Meanwhile, in Victor LaValle’s eerie forward to Shirley Jackson’s The Sundial, he writes: “[the novel] shares some of the characteristics of Shirley Jackson’s most famous works of fiction. There’s the enormous, imposing estate, as in The Haunting of Hill House; the once great but now diminished family, as We Have Always Lived in the Castle, and even the doom-laden atmosphere of her classic short story “The Lottery.” So what makes The Sundial stand out? Why is it worth reading? Because The Sundial is funny as hell.” He’s right. Opening with the Halloran family’s return from laying to rest scion Lionel, pushed down the stairs by his very own mother — Mr. Halloran, a senile echo of Uncle Julian from We Have Always Lived in the Castle, continually relives his heartbreak: “Do you remember… we rang the bells over the carriage house when he was born?” — the novel then corrals its considerable cast of characters on the grounds of the estate for the duration where, amidst an atmosphere of growing claustrophobia and existential doom, melancholy seeress Aunt Fanny begins to receive messages from Beyond that presage the end of the world. As in much of Jackson, The Sundial draws its power not only from the terrifying isolation of the house itself but that very isolation juxtaposed against the threat of invading forces — the riffraff of the town below. It’s one thing to wallow in madness together; quite another for others, not mad, to bear witness.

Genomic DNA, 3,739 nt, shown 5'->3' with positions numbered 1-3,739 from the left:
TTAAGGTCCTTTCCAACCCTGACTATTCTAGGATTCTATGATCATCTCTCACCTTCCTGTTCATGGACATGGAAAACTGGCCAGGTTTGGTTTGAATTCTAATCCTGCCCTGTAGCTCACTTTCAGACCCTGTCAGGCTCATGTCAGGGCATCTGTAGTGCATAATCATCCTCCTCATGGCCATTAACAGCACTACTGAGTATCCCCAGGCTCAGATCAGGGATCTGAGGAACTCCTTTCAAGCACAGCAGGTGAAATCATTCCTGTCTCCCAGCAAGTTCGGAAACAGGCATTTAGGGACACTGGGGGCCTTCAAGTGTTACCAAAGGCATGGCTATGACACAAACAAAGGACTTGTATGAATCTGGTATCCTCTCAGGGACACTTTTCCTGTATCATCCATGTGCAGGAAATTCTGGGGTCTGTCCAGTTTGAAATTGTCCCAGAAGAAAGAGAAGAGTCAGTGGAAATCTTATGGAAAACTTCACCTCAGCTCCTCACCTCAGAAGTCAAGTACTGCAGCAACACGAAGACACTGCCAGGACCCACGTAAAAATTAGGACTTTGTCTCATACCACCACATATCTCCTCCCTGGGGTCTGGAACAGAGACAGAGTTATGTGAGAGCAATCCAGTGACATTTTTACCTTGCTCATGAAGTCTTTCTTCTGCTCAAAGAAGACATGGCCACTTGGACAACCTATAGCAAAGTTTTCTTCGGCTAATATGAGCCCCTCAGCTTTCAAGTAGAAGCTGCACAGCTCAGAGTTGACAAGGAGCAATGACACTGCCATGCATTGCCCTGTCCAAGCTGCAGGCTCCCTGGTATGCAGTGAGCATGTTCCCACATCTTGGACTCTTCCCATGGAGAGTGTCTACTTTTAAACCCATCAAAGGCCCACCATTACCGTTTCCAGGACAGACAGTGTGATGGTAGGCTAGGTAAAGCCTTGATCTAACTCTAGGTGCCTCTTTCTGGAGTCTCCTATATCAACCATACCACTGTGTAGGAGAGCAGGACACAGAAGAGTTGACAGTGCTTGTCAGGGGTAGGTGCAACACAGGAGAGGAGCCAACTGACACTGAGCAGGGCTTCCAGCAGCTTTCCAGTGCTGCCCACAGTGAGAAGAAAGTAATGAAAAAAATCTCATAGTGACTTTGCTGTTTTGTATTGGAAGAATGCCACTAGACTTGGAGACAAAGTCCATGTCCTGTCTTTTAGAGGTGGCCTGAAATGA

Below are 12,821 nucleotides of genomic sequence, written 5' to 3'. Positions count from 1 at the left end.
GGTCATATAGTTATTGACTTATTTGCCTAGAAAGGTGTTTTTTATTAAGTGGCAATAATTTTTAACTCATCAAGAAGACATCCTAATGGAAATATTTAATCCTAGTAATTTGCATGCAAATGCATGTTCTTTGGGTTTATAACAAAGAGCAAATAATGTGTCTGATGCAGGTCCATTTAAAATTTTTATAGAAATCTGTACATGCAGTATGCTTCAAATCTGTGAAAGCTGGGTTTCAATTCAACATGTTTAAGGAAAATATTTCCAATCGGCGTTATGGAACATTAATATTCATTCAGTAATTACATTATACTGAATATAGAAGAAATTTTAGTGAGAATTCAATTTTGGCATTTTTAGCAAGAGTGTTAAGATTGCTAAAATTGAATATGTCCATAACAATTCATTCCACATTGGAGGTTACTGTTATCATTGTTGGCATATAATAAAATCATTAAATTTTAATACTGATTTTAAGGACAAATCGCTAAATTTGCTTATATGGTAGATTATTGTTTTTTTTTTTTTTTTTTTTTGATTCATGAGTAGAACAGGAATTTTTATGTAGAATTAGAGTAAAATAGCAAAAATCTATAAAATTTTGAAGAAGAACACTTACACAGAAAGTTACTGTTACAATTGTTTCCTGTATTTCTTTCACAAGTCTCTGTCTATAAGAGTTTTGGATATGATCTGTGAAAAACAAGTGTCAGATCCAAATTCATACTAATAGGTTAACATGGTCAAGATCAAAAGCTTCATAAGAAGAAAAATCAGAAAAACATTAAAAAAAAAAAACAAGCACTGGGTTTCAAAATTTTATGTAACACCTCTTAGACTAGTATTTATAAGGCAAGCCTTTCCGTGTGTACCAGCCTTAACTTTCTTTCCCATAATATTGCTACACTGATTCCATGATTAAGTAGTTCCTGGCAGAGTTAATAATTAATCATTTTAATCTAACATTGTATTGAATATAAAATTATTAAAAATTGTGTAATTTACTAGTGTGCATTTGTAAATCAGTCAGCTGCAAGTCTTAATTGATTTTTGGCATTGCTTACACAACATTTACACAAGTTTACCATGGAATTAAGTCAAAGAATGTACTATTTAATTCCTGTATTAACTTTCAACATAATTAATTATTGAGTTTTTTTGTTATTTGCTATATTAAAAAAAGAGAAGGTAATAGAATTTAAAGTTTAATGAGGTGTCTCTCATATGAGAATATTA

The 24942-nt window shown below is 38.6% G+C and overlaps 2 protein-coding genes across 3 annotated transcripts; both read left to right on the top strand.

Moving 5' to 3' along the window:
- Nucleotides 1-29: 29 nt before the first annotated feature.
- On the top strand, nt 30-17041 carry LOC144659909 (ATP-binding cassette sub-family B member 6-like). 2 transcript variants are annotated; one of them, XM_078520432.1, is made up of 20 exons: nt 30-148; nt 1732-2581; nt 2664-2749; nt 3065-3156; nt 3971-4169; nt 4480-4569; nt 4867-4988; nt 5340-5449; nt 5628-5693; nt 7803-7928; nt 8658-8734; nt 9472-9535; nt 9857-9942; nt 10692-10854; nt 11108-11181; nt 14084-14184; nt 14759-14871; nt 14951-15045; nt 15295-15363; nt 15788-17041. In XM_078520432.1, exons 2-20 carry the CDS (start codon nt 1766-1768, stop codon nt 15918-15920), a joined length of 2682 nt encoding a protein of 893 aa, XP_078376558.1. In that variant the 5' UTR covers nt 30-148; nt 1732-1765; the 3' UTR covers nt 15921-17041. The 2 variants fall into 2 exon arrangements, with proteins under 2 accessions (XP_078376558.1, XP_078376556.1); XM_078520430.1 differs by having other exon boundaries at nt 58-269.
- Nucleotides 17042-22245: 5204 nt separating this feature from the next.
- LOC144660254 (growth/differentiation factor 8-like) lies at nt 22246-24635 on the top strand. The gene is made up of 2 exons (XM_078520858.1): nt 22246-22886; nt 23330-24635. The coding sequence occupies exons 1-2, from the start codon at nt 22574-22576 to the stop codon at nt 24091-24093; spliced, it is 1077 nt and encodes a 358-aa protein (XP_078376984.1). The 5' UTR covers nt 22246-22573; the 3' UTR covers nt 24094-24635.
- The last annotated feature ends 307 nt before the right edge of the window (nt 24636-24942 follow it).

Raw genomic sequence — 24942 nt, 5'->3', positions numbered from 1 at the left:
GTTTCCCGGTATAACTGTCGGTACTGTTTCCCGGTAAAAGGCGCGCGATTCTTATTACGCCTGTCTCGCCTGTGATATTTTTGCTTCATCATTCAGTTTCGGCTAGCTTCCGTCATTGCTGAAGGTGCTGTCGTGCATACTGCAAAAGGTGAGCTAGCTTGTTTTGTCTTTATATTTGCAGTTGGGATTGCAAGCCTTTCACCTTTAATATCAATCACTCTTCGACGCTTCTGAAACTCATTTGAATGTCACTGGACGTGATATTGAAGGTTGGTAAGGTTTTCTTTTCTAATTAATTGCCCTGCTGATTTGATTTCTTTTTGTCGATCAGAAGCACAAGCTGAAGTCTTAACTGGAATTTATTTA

Northanger Abbey by Jane Austen (1817)